Sunday, August 7, 2016

LepSoc 2016 - Day 4

Day 4 of my trip involved a breathtaking drive through western Colorado on highways and forest roads, starting with a sunrise drive from Grand Junction to the top of Grand Mesa, the world's largest flat-topped mountain (the top is about 500 square miles)! There were many small lakes and ponds in between the aspen and evergreen trees with numerous wildflowers just beginning to bloom. I stopped at the first lake and watched the sun rise over the trees while listening to all the birds singing, it was lovely, but came to an end about ten minutes later when the mosquitoes found me. The drive across the top was very peaceful, but I was too early in the morning, and it was too cold, to see any butterflies.

After dropping down to Orchard City and over to Paonia, I headed over Kebler Pass to Crested Butte via a well-maintained dirt road, where I quickly discovered that Coloradans love to drive fast on the wrong side of the road around corners (!) and that there are a lot of mountain bikers in Colorado. After creeping through all the tourists in Crested Butte, I took the dead-end road north up to Gothic, home of the Rocky Mountain Biological Laboratory. I first learned about this place over a dozen years ago when I was thinking about going to Colorado State University, so I was quite excited to see it. Afterwards I returned to Crested Butte and continued northwest to Salida for the night.

...and another National Forest!
Information sign about the area
Information sign about the area
Looking north, back towards Grand Junction and the Plateau Valley
A small lake I stopped at to watch the sun rise and listen to the songbirds
On top of Grand Mesa, reveling in the wildflowers and peacefulness
Panorama of one my favorite stops while driving across Grand Mesa
Cedaredge overlook - looking south towards Surface Creek Valley and the towns of Cedaredge and Orchard City
Beginning the drive over Kebler Pass to Crested Butte (Gothic is just north of Mt. Crested Butte)

Kebler Pass Road
Oarisma garita Garita Skipperling, 1
Papilio zelicaon Anise Swallowtail, 1 male
Papilio rutulus Western Tiger Swallowtail, 1 male
Papilio multicaudata Two-tailed Tiger Swallowtail, 1 male
Papilio eurymedon Pale Tiger Swallowtail, 1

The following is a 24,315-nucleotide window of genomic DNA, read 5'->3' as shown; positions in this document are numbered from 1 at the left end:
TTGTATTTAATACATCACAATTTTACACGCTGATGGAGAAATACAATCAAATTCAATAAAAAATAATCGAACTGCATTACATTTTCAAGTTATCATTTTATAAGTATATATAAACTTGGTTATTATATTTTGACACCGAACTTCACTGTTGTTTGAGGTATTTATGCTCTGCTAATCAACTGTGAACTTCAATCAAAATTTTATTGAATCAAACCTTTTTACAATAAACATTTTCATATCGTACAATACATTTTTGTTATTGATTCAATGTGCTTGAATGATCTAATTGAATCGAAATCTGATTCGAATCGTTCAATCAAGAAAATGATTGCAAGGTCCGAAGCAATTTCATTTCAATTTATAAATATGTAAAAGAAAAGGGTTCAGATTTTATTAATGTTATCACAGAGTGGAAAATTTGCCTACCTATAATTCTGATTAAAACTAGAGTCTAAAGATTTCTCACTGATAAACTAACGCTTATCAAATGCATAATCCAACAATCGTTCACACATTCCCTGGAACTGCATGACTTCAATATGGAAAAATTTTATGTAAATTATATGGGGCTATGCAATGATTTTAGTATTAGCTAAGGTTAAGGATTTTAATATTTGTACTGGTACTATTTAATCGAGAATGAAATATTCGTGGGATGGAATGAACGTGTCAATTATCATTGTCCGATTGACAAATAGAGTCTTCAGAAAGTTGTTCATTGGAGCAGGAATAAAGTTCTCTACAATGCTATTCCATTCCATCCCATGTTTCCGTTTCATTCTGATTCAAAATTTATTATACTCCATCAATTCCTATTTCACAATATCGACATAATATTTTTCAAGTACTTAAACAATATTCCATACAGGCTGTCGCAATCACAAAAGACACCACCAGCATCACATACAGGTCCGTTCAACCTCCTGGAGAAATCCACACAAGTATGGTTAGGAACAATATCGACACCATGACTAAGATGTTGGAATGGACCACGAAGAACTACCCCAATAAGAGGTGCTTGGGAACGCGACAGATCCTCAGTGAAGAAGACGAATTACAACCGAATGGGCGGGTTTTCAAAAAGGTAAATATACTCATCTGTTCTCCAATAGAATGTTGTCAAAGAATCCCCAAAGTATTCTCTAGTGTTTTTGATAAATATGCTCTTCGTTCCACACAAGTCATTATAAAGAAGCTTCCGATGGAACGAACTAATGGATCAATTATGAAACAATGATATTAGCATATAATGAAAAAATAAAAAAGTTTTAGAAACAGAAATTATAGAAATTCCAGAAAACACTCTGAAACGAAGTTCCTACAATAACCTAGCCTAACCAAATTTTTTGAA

Pieris marginalis Margined White, 1 male
Pontia protodice Checkered White, 2 females
Pontia occidentalis Western White, 1 male
Lycaena helloides Purplish Copper, 2 males
Icaricia saepiolus Greenish Blue, 3 males
Chlosyne nycteis Silvery Checkerspot, 5+
Limenitis weidemeyerii Weidemeyer's Admiral, 1 male, 1 female
Coenonympha tullia Ochre Ringlet, 1

Next up, Kebler Pass and the Gunnison National Forest!
Looking southwest at (I think) East Beckwith (12,432 ft) and West Beckwith (12,185 ft) mountains
and Mt. Gunnison (12,719 ft) in the distance to the right
Looking back to the northeast at what I think is The Raggeds (the striped-looking ridge, 12,641 ft)
and Lightning Ridge (to the right, 9,223 ft)
At Trout Creek, where the Mule's Ears were in full bloom!
View of all the subalpine meadows and aspen between Kebler Pass and Crested Butte

Subalpine meadow north of Gothic
Oarisma garita Garita Skipperling, 3+
Pieris marginalis Margined White, 5+
Colias alexandra Queen Alexandra's Sulphur, 1 female, saw 10+ others
Cupido amyntula Western Tailed Blue, 1
Icaricia saepiolus Greenish Blue, 1 male
Agriades glandon Arctic Blue, 1 male
Chlosyne palla Northern Checkerspot, 2+
Erebia epipsodea Butler's Alpine, 5 males, 2 females, saw many others
Coenonympha tullia Ochre Ringlet, 10+

One of the two entrance signs at the Rocky Mountain Biological Laboratory
Part of the Rocky Mountain Biological Laboratory with Gothic Mountain (12,625 ft) towering overhead
Visitor Center and gift shop at the Rocky Mountain Biological Laboratory
More of the Rocky Mountain Biological Laboratory, looking east at White Rock Mountain (13,539 ft)
North end of the Rocky Mountain Biological Laboratory with the foothills of Avery Peak (12,653 ft) on the right
Huge meadow north of the Rocky Mountain Biological Laboratory at the base of the north end of Gothic Mountain
Wildflowers just starting to bloom, looking north towards Mt. Bellview (12,519 ft)
Colorado Blue Columbine (ranges from blue to white), the flowers are much bigger than
realized! They're 2-3 inches across!
Parking area for various trails north of the Rocky Mountain Biological Laboratory, at the base of Gothic Mountain

My last stop after all my day's adventures, was to finally cross the Continental Divide (by car instead of air) at Monarch Pass, before continuing to Salida for the night. I took the tram to the top of the peak, above 12,012 ft elevation!

On top of the Continental Divide!
Tram ride to the top of the mountain
Information about the tram (click to view fullsize)
The tram was celebrating their 50th "birthday", it first started running on June 1st, 1966
The tram terminal on top of the peak
I think this was looking southeast or east
Looking north or northwest
Panorama of the northwest side of the mountain, you can see the highway and a ski area in the distance (click for fullsize)
The only two insects I saw at the top, trying to stay out of the horrendous wind by crawling along the ground!
The south/southwest side of the peak was covered in Alpine Avens (Geum rossii)
I was interested in the soil, it looked more like a desert surface, composed of small rock granules. On the right, a mix of Alpine Avens (Geum rossii) and Alpine Forget-me-not (Eritrichium nanum)
Clockwise from top left: Dwarf Clover (Trifolium nanum)Alpine Sandwort (Minuartia obtusiloba)Moss Campion (Silene acaulis), Alpine Forget-me-not (Eritrichium nanum)
Clockwise from top left: Alpine Goldenweed (Tonestus lyallii), Alpine Bluebells (Mertensia alpina, I think)Lance-leaf Stonecrop (Sedum lanceolatum)Featherleaf Fleabane (Erigeron pinnatisectus)